Biotech company uses research done at UCI to help the beauty industry transition to a sustainable future
Joshua Britton, Ph.D. was a visiting graduate student in the UC Irvine Department of Chemistry working in the lab of Professor Gregory Weiss when he developed an efficient and green method of synthesizing molecules found only in minute quantities in plants.
Britton and Weiss then co-founded biotech company Debut, which subsequently attracted $70 million in investor funding, including from BOLD, the venture capital fund of L’Oréal. Debut just launched its first consumer brand, DEINDE, a skincare line that targets inflammaging, or inflammation that accelerates aging.
The key ingredient is a proprietary DEINDE molecule called naringenin – a compound found in plants known for its anti-oxidant, anti-inflammatory and anti-carcinogenic properties.
The technology used to make naringenin is the culmination of work that started in Weiss’ lab. “While Joshua was visiting my lab from Colin Raston’s lab at Flinders University in Australia, he invented a way to accelerate enzymes – the machines that make life possible by catalyzing chemical transformations,” said Weiss, whose lab studies how molecules, including enzymes, operate.
Britton and Professor Weiss apply a method that lets them use enzymes to make materials outside the confines of a cell. The cellular environment imposes limitations on what kinds of chemicals enzymes can synthesize, and Debut uses both cell-free and fermentation approaches to biosynthesize otherwise-scarce natural molecules, including naringenin, at scales that make the production of skincare products like DEINDE feasible.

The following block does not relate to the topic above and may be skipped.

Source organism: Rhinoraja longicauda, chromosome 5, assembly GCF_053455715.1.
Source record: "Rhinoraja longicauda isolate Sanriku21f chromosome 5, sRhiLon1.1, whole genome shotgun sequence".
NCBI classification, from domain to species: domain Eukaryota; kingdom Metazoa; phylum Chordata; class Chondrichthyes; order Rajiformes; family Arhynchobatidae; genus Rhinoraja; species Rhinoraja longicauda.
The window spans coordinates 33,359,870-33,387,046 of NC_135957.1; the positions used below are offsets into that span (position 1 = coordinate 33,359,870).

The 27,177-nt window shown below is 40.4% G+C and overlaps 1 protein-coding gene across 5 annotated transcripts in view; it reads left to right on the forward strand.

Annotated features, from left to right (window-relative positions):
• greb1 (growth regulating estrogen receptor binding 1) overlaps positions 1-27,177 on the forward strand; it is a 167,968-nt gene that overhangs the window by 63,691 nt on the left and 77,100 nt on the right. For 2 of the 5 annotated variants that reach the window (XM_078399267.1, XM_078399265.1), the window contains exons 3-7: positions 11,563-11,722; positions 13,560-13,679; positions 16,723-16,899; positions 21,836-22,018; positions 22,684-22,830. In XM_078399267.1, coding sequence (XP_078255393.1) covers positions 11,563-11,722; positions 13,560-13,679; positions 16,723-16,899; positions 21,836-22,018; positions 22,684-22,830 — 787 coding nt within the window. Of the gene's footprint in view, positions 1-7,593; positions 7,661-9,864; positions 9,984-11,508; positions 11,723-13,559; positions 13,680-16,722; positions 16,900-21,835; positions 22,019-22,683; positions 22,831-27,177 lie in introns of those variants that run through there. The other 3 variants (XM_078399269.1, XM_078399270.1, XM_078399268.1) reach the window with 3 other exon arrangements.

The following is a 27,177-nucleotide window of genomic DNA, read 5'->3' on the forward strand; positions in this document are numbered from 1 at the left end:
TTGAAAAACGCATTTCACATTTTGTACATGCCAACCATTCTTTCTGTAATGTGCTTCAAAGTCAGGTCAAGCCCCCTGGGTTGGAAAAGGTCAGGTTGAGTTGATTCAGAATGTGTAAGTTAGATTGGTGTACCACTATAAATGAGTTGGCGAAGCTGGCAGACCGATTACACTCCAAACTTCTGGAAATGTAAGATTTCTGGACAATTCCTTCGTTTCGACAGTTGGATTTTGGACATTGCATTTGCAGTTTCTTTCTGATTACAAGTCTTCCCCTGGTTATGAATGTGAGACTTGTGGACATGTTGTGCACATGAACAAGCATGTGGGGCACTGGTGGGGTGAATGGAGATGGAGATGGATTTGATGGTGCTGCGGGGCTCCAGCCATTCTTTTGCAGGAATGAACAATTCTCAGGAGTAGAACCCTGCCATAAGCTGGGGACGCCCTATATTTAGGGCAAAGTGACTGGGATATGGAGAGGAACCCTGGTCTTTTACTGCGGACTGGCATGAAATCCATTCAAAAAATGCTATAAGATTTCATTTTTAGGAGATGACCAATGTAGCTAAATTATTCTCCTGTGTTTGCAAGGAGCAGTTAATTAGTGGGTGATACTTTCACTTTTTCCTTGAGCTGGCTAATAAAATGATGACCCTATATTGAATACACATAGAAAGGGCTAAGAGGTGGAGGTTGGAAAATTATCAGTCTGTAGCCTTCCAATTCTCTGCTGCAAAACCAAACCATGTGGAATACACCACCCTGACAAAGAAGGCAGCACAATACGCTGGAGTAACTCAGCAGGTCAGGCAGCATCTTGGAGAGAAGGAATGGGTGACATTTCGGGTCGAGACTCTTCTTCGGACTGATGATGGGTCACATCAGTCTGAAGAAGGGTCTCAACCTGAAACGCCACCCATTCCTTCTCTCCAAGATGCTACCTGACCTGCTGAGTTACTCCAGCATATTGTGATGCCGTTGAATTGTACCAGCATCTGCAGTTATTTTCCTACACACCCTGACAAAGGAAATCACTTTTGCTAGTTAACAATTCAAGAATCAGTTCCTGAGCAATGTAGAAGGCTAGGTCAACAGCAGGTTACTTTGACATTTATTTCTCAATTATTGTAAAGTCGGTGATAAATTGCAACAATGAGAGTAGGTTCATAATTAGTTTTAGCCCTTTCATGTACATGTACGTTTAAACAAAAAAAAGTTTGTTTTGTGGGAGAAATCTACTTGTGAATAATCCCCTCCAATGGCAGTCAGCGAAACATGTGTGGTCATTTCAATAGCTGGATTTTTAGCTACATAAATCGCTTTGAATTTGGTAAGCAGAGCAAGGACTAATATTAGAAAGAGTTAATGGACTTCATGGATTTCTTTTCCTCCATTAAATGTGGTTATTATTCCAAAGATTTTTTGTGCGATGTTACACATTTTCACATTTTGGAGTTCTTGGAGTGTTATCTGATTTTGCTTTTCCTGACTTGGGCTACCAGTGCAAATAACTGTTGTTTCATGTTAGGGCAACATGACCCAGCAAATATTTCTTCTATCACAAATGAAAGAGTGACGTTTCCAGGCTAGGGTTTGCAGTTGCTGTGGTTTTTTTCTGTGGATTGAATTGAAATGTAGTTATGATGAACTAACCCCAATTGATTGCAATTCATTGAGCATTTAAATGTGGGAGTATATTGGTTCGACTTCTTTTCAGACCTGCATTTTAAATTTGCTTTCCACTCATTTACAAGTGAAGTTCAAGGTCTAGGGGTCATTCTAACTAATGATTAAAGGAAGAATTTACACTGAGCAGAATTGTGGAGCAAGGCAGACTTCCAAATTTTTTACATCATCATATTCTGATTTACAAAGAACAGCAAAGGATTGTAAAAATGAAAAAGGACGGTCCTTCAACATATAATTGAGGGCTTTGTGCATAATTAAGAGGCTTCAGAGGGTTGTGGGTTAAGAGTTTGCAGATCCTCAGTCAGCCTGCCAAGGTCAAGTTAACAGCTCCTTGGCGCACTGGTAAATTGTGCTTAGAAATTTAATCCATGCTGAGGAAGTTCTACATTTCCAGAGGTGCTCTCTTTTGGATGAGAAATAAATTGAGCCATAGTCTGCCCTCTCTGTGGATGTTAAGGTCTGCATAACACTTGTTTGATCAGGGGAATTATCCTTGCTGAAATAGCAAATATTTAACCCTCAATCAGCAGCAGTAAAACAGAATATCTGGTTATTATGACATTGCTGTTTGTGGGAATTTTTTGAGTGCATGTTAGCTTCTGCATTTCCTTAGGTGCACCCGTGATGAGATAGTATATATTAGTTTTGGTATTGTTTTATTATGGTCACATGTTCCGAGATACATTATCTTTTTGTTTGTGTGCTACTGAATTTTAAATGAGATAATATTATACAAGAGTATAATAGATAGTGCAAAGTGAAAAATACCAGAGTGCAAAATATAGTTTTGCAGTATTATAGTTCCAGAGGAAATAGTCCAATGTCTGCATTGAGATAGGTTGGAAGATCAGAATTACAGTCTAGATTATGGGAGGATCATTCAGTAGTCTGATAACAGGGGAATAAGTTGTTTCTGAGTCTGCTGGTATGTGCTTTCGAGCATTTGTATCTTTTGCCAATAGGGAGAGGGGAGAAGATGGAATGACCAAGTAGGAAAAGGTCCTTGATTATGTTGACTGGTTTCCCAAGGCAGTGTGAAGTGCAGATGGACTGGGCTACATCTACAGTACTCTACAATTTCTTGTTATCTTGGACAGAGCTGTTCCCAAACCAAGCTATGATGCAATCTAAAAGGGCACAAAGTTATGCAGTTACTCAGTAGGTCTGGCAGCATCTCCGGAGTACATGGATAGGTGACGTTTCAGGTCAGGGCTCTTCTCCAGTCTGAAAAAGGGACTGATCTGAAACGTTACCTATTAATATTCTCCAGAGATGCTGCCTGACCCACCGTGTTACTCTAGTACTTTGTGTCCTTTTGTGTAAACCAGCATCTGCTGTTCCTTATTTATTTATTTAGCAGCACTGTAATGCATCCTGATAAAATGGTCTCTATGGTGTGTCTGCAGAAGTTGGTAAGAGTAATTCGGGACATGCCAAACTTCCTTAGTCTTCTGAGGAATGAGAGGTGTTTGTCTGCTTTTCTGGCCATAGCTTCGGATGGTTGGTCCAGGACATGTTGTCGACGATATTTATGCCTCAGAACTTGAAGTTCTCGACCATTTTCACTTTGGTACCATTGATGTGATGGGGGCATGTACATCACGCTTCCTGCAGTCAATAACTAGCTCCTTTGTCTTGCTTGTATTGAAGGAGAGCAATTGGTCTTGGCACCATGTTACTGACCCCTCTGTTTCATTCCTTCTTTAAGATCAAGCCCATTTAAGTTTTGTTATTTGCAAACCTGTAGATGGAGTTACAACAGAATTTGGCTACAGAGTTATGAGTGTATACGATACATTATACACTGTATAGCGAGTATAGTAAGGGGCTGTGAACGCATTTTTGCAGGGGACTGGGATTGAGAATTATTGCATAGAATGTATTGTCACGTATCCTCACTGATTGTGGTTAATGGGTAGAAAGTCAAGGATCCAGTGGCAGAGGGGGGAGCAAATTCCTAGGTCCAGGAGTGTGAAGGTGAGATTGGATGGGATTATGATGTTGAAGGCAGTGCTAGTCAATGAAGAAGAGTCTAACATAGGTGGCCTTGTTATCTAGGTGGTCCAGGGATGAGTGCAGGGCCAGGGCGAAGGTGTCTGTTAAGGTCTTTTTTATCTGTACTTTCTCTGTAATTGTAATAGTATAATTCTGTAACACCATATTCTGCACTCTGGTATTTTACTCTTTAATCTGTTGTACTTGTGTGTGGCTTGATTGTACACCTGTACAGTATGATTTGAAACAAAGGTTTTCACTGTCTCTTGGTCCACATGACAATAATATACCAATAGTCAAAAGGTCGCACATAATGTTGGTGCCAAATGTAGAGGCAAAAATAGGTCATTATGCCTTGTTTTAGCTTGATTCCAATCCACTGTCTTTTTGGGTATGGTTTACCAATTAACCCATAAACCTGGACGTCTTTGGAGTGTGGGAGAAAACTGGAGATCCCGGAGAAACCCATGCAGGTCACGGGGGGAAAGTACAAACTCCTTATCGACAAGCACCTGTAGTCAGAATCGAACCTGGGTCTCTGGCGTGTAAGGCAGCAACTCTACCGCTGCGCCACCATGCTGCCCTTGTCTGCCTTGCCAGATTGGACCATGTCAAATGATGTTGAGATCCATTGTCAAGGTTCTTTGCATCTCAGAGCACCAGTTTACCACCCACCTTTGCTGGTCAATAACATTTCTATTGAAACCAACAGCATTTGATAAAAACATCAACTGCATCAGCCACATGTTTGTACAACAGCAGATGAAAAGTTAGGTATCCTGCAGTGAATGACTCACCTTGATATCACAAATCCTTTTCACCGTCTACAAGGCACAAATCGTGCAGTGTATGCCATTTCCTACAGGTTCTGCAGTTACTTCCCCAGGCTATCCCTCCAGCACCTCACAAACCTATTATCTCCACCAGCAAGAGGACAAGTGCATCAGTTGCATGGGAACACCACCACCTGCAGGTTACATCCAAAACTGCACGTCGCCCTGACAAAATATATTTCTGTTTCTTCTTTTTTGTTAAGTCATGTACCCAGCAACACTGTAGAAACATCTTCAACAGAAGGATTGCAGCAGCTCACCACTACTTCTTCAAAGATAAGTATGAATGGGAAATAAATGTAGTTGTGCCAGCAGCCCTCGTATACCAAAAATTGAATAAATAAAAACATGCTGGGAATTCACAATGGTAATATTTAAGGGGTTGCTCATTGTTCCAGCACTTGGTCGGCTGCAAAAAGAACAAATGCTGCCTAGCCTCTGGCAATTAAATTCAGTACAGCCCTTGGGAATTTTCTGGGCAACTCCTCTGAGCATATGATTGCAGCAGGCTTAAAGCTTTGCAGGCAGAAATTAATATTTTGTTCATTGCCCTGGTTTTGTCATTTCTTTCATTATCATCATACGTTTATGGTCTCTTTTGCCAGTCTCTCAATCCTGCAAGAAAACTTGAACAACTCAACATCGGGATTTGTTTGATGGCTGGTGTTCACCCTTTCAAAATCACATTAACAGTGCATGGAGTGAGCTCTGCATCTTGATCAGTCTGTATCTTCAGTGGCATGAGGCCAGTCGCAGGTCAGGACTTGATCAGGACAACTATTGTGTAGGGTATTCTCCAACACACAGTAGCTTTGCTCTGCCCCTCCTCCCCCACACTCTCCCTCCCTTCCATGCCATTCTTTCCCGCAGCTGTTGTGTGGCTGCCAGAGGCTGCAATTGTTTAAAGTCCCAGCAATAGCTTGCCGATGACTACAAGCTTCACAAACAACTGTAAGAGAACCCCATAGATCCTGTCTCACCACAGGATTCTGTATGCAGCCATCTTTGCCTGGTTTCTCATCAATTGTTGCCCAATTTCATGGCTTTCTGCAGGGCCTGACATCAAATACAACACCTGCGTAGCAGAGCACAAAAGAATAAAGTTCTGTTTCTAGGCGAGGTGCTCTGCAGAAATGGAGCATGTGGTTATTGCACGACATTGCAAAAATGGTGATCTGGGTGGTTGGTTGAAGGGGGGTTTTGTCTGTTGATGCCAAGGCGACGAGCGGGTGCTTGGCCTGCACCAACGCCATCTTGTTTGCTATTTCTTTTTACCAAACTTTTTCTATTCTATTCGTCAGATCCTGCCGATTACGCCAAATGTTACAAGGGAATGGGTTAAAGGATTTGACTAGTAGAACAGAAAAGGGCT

“This research inspired us to first imagine and then plan to start a company together after Joshua’s graduation,” Weiss added. “Specifically, we wanted to manufacture rare – but super-useful – molecules found in nature through a much greener, more sustainable approach than current technologies allow."
The approach is green because it sidesteps the need for the cultivation of naringenin-bearing fruits like grapefruit, which leads to decreased carbon emissions and which requires far less land and water to make naringenin.
Today, Debut applies both cell-free and conventional synthetic biology to make molecules like naringenin. “UCI, and especially the Weiss lab, has entrepreneurial energy whereby students are encouraged to think about commercializing inventions,” said Britton. “Unlike most other schools, professors and staff are trained to encourage students to think bigger and place research in terms of actual value in the real world. That’s a very specific UCI thing, and is a key reason why Debut was founded.” said Britton, who today leads a rapidly-growing multidisciplinary team of 80 people at Debut that’s executing an aggressive commercialization strategy for products like DEINDE.